by Graham B.
In Africa, sometimes grocery shopping entails risk.
| Wale approached the kill slowly, as if stalking it. There was no chance of the lions having missed his approach, but they gave little sign of having sensed his presence.
As he crept closer, Wale felt the sun directly overhead, the searing rays burning his scalp. Sweat was dripping from his temples and his nose, congealing with the choking dust. His path took him near some unidentified scat, and flies buzzed angrily at his passage, settling back down to their putrid meal when he had passed. The scat overwhelmed the smell of dust and made his nostrils twitch.
At twenty meters, one of the lions looked up and yawned a cavern of canines. Wale continued to move closer, and the other lions were now looking at him. One of the males sprang to his feet and shook himself. He snorted in Wale's direction. Wale fought down the surge of fear, pushing it into the lead ball that was his stomach, his hunger forgotten. He continued on, slowly drawing the knife from its sheath.
At fifteen meters the male gave a short woofing growl, almost like a bark. His kindred were all standing now, looking alternately at him and at each other. They snorted and shook themselves, dust billowing up in clouds. Wale could see dust caked around their nostrils, stained with wildebeest blood. He could see six sets of huge yellow teeth between black lips. Six sets of yellow eyes followed his every move as he came closer.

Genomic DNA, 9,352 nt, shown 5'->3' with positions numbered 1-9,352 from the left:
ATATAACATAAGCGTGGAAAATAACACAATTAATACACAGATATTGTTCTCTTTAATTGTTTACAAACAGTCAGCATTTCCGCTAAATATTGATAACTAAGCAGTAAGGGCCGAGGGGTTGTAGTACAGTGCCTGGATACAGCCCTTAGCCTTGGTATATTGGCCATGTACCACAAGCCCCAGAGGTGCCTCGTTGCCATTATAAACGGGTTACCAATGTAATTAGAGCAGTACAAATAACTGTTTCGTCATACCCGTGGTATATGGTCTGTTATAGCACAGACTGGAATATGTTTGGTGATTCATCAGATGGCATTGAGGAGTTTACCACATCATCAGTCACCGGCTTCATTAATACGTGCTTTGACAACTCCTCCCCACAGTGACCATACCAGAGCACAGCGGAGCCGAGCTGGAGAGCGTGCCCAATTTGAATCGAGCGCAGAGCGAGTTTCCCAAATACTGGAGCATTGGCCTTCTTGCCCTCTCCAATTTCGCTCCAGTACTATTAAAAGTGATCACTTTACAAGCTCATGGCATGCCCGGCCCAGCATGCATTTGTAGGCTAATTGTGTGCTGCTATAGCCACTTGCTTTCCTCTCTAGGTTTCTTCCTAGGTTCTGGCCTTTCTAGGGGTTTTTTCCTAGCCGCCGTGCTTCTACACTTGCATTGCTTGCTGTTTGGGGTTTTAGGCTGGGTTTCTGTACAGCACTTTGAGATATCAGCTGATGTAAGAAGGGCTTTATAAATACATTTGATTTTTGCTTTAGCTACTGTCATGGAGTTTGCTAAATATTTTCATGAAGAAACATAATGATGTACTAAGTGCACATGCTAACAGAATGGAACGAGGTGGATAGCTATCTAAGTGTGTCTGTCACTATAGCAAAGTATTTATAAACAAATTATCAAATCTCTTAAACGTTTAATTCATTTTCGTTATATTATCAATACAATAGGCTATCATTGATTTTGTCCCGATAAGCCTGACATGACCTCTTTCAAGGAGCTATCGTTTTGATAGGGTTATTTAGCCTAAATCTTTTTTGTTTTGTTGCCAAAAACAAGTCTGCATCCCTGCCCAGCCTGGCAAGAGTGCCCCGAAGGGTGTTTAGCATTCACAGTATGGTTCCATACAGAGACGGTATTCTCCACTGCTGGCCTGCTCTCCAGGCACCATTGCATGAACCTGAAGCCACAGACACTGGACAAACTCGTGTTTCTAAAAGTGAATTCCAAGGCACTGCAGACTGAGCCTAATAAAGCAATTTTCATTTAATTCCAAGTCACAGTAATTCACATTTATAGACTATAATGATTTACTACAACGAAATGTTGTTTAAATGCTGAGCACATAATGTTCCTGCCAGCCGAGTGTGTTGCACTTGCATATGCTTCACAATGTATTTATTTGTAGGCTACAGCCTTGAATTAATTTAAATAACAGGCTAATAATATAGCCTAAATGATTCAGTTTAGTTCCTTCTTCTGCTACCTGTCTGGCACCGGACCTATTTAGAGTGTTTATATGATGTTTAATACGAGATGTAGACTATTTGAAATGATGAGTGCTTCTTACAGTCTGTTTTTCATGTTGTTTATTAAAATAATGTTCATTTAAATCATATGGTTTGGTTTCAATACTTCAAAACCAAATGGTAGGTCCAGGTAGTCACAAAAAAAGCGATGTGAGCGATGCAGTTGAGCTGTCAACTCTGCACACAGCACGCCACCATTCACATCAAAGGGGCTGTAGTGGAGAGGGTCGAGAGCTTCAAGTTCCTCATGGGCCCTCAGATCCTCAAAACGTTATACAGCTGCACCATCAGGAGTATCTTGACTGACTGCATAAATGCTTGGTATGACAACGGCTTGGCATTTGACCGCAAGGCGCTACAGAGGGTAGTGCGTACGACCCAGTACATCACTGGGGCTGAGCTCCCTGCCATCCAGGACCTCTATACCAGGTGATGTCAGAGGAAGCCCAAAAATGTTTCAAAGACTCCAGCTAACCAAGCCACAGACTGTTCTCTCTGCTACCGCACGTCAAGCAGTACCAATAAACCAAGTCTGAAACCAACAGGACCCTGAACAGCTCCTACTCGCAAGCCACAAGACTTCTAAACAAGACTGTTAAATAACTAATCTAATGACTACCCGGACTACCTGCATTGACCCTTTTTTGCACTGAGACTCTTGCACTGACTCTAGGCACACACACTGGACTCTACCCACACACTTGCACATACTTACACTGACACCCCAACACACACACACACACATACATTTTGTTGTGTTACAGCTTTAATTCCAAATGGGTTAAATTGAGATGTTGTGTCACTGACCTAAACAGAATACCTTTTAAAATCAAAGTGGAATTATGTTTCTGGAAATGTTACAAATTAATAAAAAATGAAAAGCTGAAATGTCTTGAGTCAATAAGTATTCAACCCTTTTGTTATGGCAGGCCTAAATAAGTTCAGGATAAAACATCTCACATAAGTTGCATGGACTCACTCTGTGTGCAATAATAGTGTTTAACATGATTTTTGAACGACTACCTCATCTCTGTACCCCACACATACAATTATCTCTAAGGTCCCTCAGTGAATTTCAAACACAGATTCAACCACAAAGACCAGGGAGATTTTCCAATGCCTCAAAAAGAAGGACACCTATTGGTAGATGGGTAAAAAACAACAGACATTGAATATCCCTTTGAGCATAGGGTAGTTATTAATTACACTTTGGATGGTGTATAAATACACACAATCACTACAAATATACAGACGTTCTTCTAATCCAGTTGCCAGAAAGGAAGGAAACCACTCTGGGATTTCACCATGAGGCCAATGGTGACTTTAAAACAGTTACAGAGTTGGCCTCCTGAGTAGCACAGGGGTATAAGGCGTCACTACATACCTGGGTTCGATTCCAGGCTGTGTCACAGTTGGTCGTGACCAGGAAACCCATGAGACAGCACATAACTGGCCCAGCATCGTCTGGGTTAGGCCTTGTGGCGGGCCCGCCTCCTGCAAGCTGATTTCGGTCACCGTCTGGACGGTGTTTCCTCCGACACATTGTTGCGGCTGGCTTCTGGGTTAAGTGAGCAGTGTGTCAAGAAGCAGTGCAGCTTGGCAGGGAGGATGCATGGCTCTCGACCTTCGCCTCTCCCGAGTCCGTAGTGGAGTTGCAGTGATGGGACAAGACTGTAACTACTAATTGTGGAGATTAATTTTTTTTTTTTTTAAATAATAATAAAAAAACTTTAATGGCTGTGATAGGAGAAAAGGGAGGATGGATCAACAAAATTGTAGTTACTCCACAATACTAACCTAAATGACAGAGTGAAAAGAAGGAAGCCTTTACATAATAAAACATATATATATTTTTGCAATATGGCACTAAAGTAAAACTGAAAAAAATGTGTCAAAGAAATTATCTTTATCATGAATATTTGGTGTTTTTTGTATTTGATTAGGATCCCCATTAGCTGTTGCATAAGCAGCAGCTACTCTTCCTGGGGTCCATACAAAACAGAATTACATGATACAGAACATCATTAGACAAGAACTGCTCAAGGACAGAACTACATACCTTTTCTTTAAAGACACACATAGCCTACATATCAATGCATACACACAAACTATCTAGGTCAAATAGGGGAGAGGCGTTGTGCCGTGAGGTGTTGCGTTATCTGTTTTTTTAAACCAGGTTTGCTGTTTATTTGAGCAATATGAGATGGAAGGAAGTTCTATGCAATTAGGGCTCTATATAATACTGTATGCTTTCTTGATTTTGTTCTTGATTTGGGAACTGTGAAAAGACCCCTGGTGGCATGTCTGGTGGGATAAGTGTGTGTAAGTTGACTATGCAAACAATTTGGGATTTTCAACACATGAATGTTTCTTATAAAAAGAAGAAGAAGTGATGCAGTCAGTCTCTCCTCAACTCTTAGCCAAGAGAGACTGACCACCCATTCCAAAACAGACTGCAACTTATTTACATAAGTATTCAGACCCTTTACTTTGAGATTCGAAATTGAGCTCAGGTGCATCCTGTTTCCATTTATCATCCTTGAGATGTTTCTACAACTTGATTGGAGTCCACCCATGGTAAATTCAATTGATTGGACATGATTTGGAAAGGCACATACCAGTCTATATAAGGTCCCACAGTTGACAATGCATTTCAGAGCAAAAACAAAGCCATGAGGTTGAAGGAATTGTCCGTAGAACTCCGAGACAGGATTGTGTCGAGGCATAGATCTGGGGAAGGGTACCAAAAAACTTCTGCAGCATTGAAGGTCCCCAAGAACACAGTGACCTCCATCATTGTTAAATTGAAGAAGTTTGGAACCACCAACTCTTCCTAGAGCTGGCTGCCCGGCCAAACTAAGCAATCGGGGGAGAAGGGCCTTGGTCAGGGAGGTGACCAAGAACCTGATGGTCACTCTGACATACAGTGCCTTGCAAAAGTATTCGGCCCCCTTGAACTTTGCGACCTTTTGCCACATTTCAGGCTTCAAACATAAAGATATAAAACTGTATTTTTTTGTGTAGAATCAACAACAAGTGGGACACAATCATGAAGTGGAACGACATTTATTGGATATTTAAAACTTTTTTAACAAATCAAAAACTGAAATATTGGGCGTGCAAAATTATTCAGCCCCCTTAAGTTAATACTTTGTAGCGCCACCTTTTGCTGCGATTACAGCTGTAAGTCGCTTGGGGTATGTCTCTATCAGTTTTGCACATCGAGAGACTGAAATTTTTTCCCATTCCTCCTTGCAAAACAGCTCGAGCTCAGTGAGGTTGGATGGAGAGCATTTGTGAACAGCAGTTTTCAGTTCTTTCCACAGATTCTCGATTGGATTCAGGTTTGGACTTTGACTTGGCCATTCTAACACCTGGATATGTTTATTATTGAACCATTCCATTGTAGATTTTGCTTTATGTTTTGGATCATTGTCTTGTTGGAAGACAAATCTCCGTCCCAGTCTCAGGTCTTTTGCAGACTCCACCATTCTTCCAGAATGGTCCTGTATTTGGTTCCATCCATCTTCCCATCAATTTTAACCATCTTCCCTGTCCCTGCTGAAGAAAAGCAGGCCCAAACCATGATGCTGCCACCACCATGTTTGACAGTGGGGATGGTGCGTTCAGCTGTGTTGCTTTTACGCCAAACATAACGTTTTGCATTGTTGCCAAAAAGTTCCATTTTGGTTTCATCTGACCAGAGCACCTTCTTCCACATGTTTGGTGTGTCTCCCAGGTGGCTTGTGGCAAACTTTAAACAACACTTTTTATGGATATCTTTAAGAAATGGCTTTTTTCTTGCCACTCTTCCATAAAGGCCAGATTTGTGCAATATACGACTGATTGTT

The first male roared, a guttural noise which reverberated within Wale's bones. Wale's heart tried to stop, but he pressed forward, not hurrying and not hesitating. A fly landed just below his left eye, and he suppressed the urge to flick it away. The lions had raised their hackles, their tails rapidly swishing from side to side. As Wale came within ten meters, two lions backed away, slinking into the savannah grass. Another lion joined them followed by another, and another. The first male was still standing over the prey, his eyes staring straight through Wale's face, arrogant and contemptuous. He roared, and this time Wale was close enough to smell the hot stench of decaying flesh, the heat of the giant cat’s breath almost overwhelming the heat of the sun.
Wale stopped five meters away, he and the male staring at each other across the carcass. Wale could hear the loud buzzing of insects from every direction and somewhere, a kite announced its presence with a warbling whistle. The sun continued to bake sweat and dust into clay. Then slowly and sullenly, the male slunk away and joined his mates in the grass. Wale slowly, silently let the wind out of his lungs. He bent over and began sawing at the flank of the wildebeest. The lions watched the outrage from their shelter, but did not move. Flies buzzed in clouds when he disturbed the carcass. It took five minutes for him to cut through the pelt and reach the meat. The exposed flesh brought even more flies. They gathered in throngs around the trickle of blood which dripped from the wound down to the earth. They landed on Wale's hands, now slick with blood. He kept cutting, the knife slippery in his hand. Finally, a large chunk of muscle came loose. The lions craned their heads to see what he had taken but still they remained in the grass.
Wale sheathed the knife, then taking his prize, slowly turned around and walked away. Behind him he heard a growl, but forced himself not to react or worse, to break into a run. He kept walking and before he reached the tree line, he heard the crunch of bones behind him. Risking a look back, he saw the lions back at their prey. The belligerent male was tearing meat out of the wound Wale had made with his knife. He turned and entered the green cool of the trees.